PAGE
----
Abraham Accords: A year of ‘faith and tolerance’ between UAE, Israel, say Rabbis
Senior rabbis across the United Arab Emirates and Bahrain have spoken of a year of tolerance shown to residents of the Jewish faith in the two GCC countries ahead of the first anniversary of the historic Abraham Accords.
On August 13, 2020, the United Arab Emirates and Israel announced that they would be establishing relations, this was followed by Bahrain and Israel on September 11, 2020.
Days later, on September 15th, the three countries signed the Abraham Accords Declaration which stated their recognition of “the importance of maintaining and strengthening peace in the Middle East and around the world based on mutual understanding and coexistence, as well as respect for human dignity and freedom, including religious freedom.” Sudan and Morocco have also since signed the peace agreement.
Dr Elie Abadie, a senior rabbi in the UAE, told Al Arabiya English that the deal has led to huge strides towards religious tolerance between the Middle East nations.
“It has led to the development and growth in the Jewish community in the UAE, but what is so much more is that the Jewish community can be open and worship their faith, with pride and comfort – that’s a major achievement.”
“For decades the people of the UAE and Israel did not know much about each, now we are becoming the best of friends and are experiencing a tremendous exchange of culture, science and technology. It is a huge achievement.”
In February, it was announced that the local Jewish communities of Saudi Arabia, the UAE, Bahrain, Kuwait, Oman, and Qatar had come together to form the Association of Gulf Jewish Communities (AGJC), with plans to establish the region’s first Jewish court.
Dr Abadie said he believed, as relations continue to flourish between Israel and Middle East nations more countries will join the Abraham Accords.
For Dr Abadie, the historic peace deal marked a profound impact personally.
“Before I had visited the UAE, but never thought I would be living here and leading a Jewish community here. But it has been a wonderful experience and I have been welcomed with open arms and a smile.”
A historic year of change
Ebrahim D. Nonoo, president of the Jewish community of Bahrain, also spoke of an historic year of change.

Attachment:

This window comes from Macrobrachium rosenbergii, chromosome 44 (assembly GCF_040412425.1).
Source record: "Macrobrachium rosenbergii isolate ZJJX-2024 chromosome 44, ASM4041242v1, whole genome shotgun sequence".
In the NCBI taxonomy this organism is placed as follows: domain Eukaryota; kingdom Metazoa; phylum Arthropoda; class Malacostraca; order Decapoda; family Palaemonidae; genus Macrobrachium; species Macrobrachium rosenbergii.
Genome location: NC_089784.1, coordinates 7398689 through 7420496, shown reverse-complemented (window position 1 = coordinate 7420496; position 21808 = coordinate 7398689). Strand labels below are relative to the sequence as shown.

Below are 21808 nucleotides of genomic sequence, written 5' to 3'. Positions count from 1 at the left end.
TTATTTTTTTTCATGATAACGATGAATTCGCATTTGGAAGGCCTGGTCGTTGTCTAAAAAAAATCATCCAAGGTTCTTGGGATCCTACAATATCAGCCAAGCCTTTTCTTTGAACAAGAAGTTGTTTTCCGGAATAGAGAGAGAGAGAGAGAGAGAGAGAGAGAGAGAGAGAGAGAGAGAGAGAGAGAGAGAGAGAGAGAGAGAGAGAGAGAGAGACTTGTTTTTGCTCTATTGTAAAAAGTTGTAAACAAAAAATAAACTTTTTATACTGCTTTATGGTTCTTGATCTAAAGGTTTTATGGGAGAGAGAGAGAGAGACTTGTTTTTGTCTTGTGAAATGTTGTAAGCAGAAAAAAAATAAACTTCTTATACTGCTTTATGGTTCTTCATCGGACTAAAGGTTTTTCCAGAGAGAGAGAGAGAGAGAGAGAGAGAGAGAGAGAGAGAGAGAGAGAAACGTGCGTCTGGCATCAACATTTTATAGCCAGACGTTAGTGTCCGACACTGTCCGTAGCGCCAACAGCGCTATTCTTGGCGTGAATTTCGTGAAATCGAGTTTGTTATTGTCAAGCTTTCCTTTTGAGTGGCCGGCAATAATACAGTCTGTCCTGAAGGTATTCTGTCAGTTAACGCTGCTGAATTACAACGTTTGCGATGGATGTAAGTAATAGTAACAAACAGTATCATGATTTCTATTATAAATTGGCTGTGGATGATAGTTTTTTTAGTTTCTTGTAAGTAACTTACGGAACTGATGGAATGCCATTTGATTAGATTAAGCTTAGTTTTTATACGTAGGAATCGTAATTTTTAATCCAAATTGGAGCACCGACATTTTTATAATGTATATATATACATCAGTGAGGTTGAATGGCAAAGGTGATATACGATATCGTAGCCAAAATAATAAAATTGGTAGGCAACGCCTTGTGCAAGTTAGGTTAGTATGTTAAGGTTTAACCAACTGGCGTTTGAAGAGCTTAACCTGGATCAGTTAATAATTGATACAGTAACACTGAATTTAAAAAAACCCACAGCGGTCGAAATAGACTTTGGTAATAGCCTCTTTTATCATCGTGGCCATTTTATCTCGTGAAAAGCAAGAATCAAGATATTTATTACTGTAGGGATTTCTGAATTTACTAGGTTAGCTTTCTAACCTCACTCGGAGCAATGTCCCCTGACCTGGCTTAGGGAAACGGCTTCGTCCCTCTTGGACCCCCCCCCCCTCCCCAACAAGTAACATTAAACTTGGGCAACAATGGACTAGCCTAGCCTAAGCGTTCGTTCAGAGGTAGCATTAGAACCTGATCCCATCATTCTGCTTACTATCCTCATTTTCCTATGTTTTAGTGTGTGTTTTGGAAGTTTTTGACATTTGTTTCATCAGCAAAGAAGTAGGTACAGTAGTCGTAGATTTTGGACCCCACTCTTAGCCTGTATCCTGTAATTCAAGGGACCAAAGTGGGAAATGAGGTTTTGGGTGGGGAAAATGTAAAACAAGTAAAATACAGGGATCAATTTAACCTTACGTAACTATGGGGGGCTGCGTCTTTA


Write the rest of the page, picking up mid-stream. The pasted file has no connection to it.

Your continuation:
“We have had a Jewish community here since the nineteenth century,” he told Al Arabiya English. “At that time, there were a group of people who didn’t know much about religion or how to pray properly. But then a rabbi came to Bahrain in the 1930s and set up a synagogue.
“I remember my dad telling me that how he learnt to pray in Hebrew – and it became the center of his life. At the time there was a beautiful mixture of Hindus, Christians, Jews, and those of Islam faith.”
This ended with the outbreak of the Palestine War in 1947, he said.
“The synagogue was razed down, and Jews got scared.”
Since the Abraham Accords, Bahrain now has a new working synagogue for the first time in over 60 years.
“To be able to go back to the pre-war days and practice festivals in the Jewish calendar has been incredible,” he said. “The Abraham Accords has brought a new impetus to our life and has allowed us to practice our faith properly.”
Nonoo also noted that Bahrainis have also become more open to understanding the Jewish faith.
“I have had locals – Bahrainis – who have come to synagogue and prayed in their own way,” he said. “They say this is a place of worship. That has been a a wonderful feeling to see Muslims coming into a synagogue and enjoying that aspect of their faith.
“It has been heartwarming to see that. The Bahrainis themselves are the most amazing people. There us empathy with religions here which a lot of people in the outside world can learn about.”
As the world marks the first anniversary of the Abraham Accords, the Chief Rabbinate in the UAE has created a special prayer for synagogues around the world to mark the historic occasion. The prayer will be distributed to more than 1,000 synagogues around the world, including those associated with the Rabbinical Council of America.
Chief Rabbi Yehuda Sarna said: “This is a prayer for the region as a whole and focuses on the shared blessings we all hope for – empowered youth, good health and blooming deserts.”
“It is a prayer for all of the children of Abraham, be they from Sarah, Hagar or Keturah.”
Those wishing to view the prayer can do so by visiting: www.shaareimizrah.ae/prayer.
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